that 3–24 weeks of CPAP therapy (>4 h/day) was associated
with a 0·55 lower homoeostatic model assessment insulin
resistance value.60 Evidence suggests that CPAP, especially
long-term (≥3 months) use for at least 4 h/night, improves
clinical measures of glycaemic control in patients with
type 2 diabetes.15,61 A randomised controlled trial62 com
paring the effects of CPAP (≥4 h/night) for 6 months with
no CPAP intervention on glucose metabolism in patients
with type 2 diabetes and OSA (AHI ≥5 events per h, n=50)
showed that CPAP resulted in a reduction in HbA1c
(treatment difference –0·4%, 95% CI –0·7 to –0·1, adjusted
for baseline HbA1c). In a subgroup of the same study (n=29),
the reduction in HbA1c following CPAP treatment
remained despite treatment with oral antidiabetic drugs
(treatment difference –0·6%, 95% CI –1·0 to –0·2). These
preliminary findings suggest that treatment with CPAP
for patients with OSA and type 2 diabetes has similar
glucose-lowering effects to the major classes of oral
antidiabetic agents (typically averaging a 1–2% reduction
in HbA1c).63 More studies are warranted to investigate
whether CPAP treatment for patients with type 2 diabetes
and OSA could increase their responsive
ness to anti
diabetic medication. In a study of 33 patients with resistant
hypertension, patients (n=12, mean age 56 years) with
resistant hypertension receiving CPAP therapy were more
responsive to antihypertensive treatment, whereas patients
(n=21, 54 years) who did not receive CPAP continued to
have refractory hypertension,64 supporting the hypothesis
that CPAP could change patients’ responses to medication.
Traditional 4-h CPAP treatment only covers around 40%
of REM sleep, during which the risk of apnoeas is
considerably increased (as a result of motor inhibition)
and glucose concentrations are elevated compared with
other stages of sleep.65 Extended treatment time covering
most REM sleep might be necessary to improve glycaemic
control in the long term. One study66 of patients with OSA
and prediabetes (n=39) compared a 2-week 8-h nightly
CPAP treatment with oral placebo (ie, a placebo capsule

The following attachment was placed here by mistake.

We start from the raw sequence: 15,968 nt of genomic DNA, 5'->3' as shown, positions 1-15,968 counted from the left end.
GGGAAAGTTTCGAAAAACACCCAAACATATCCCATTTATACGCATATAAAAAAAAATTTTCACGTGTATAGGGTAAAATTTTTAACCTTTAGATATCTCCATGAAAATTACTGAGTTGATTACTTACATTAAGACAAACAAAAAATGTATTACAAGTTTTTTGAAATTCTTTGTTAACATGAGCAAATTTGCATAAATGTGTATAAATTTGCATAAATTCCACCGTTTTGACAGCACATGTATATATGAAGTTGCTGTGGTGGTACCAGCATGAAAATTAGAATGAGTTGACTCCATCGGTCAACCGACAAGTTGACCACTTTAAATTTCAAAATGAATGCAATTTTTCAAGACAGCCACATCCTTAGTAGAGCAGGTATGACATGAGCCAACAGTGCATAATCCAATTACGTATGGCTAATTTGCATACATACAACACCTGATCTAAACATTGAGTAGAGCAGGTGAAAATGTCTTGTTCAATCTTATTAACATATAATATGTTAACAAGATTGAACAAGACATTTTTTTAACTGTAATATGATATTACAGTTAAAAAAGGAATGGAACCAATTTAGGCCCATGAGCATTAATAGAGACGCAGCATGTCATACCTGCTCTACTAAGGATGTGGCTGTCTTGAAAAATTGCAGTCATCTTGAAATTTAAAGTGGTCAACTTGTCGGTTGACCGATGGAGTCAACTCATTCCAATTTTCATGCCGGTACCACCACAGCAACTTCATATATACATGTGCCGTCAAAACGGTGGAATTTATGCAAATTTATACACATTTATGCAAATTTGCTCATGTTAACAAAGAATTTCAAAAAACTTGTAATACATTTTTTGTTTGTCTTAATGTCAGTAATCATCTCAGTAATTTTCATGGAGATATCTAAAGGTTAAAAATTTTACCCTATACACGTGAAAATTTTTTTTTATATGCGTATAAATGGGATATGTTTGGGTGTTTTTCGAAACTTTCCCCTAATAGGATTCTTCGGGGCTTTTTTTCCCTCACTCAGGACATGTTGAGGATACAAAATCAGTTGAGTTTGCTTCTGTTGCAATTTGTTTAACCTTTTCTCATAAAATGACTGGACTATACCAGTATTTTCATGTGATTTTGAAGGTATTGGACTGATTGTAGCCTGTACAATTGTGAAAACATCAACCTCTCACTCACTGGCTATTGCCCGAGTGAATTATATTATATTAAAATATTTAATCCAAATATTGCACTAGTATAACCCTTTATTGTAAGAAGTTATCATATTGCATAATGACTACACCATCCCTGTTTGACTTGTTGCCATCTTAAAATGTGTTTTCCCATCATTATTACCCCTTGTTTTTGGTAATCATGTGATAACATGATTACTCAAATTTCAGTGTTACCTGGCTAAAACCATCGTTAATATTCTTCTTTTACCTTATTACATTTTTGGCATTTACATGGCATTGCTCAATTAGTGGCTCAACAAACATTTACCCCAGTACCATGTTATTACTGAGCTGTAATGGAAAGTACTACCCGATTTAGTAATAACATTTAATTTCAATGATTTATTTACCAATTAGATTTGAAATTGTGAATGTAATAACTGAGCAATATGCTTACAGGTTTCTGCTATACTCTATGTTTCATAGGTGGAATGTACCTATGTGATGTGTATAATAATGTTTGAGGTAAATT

taken before bedtime, which patients were told was
intended to ease the symptoms of OSA). This study
showed a greater reduction in the glucose delta area under
the curve response to OGTT following CPAP treatment
than oral placebo (treatment difference –1276·9, 95% CI
–2392·4 to –161·5, adjusted for age, BMI, and ethnicitybased diabetes risk), which indicated improved glucose
metabolism.66 However, this study did not compare the
effect of 8-h CPAP with 4-h CPAP on glucose metabolism.
In a separate study, a 1-week 8-h nightly treatment with
CPAP for patients with OSA and type 2 diabetes (n=19)
was effective in reducing their 24-h glucose concentrations
compared with sham CPAP treatment (mean change in
glucose for CPAP vs baseline was –13·7 mg/dL, SEM 3·6
[–0·76 mmol/L, SEM 0·2], and for sham CPAP vs baseline
was –2·9 mg/dL, SEM 1·4 [–0·16 mmol/L, SEM 0·08]).67
These results might partly explain why an earlier study68
(n=42) investigating the effect of CPAP for less than
4 h/night (for over 3 months) did not find improvements
in glycaemic control (change in HbA1c for CPAP vs baseline
was –0·02% [SD 1·5] and for sham CPAP vs baseline was
0·1% [0·7]; 95% CI between groups –0·6 to 0·9).68
Although the use of CPAP has been recommended as
soon as OSA is detected in patients with type 2 diabetes,15
several questions remain. First, the effects of CPAP on
glycaemic control in type 2 diabetes need to be verified
Type 2 diabetes
in randomised trials with larger sample sizes and longer